Arabic calligraphy By Azim Rehmat Din

  In 2011, I started to practice Arabic calligraphy from my home. Using online sources and books I would copy compositions and make my own designs of verses from...

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In 2011, I started to practice Arabic calligraphy from my home. Using online sources and books I would copy compositions and make my own designs of verses from the Qur’an. I wanted to market my work and show people what I was doing, and so I made a Facebook page to showcase my work. Shortly after, I began selling the items and taking commission requests for customised work – usually paintings on canvas.

At this point I had no formal training in calligraphy but I reckon that people appreciated my work for the artistic appeal and my bold use of colours.

From that point, alongside studying at university, I would work on my calligraphy at home. My attraction to Calligraphy art was inspired partly by Haji Noor Deen, who is a recognised master of Calligraphy originating from China. He would often visit Edinburgh for the Fringe Festival and I’ve met him on several occasions throughout the years. From 2013 onwards I was approached by individuals and institutions to do live events, stalls, and teach workshops.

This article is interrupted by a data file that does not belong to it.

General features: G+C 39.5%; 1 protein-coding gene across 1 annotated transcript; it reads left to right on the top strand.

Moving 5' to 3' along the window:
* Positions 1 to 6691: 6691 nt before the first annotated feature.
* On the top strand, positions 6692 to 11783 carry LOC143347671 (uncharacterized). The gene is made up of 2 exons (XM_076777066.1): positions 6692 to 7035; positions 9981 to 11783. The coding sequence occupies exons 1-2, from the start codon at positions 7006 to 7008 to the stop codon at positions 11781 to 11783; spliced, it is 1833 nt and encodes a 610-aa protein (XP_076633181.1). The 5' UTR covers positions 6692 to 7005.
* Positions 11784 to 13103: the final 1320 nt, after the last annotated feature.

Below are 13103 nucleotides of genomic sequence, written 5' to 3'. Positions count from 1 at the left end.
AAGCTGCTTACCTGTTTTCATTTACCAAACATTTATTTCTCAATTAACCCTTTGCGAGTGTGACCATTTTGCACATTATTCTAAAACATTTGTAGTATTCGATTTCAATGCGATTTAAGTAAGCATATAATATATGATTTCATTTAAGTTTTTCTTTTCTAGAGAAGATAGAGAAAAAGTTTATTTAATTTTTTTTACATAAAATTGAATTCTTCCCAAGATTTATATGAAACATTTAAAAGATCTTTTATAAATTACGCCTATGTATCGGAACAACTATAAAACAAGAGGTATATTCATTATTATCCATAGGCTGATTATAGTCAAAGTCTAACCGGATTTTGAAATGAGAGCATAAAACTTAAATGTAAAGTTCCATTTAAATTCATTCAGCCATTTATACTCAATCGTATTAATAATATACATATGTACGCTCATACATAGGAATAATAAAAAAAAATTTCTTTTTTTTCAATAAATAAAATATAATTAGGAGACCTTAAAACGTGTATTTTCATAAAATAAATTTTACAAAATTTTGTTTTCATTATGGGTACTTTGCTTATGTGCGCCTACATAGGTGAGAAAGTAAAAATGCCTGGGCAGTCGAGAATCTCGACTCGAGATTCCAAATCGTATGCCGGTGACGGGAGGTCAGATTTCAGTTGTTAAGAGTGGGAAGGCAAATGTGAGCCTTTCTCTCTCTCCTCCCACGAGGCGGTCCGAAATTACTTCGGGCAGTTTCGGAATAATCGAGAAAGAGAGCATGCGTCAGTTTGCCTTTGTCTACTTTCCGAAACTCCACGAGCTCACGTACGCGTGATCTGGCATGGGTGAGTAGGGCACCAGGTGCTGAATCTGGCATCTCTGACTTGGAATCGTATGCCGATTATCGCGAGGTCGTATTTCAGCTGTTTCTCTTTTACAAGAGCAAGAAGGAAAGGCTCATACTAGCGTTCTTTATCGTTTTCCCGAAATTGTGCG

My work had a very abstract feel to it early on, as I hadn’t studied calligraphy under an instructor. In 2015 I met with Jawdat Al-Khadim (Glasgow), who would soon turn into a mentor for my calligraphy. Suddenly I started to get a taster of just how vast the knowledge of calligraphy was. I was always aware of it but either due to studying or work commitment, I was never fully dedicated.

In 2019 I was approached by Khazra Mosque (Glasgow) with the request for me to design an internal dome 3 meters in diameter. The Mosque was undergoing an extensive renovation at the time, which only recently reached completion. I wanted to invest more time into my calligraphy that would make it possible for me to complete this project, and so I contacted London based calligrapher Soraya Saeed for help. She put me in touch with her own teacher in Istanbul, and I was able to visit him the same year and learn from him.

The project in Glasgow began not long after the UK lockdown began. I would spend a lot of time in the Mosque during the days and night, in order to finish the dome. I also began designing it this year and used other domes around the world as reference and inspiration. The numerous calligraphy, ornamental, and geometric designs seen inside the dome are all totally bespoke.

With the help of my mentor, Jawdat, I completed the calligraphy compositions for the inner and outer circles of the dome. The geometry design in the very middle is and I based off of the mosque carpet designs.

The result is a unique work that adds value to the already beautiful main hall of the Mosque. I’m fortunate enough to have had the dome as a project to work on solely and demonstrate fully what I can do as a designer and a calligrapher.

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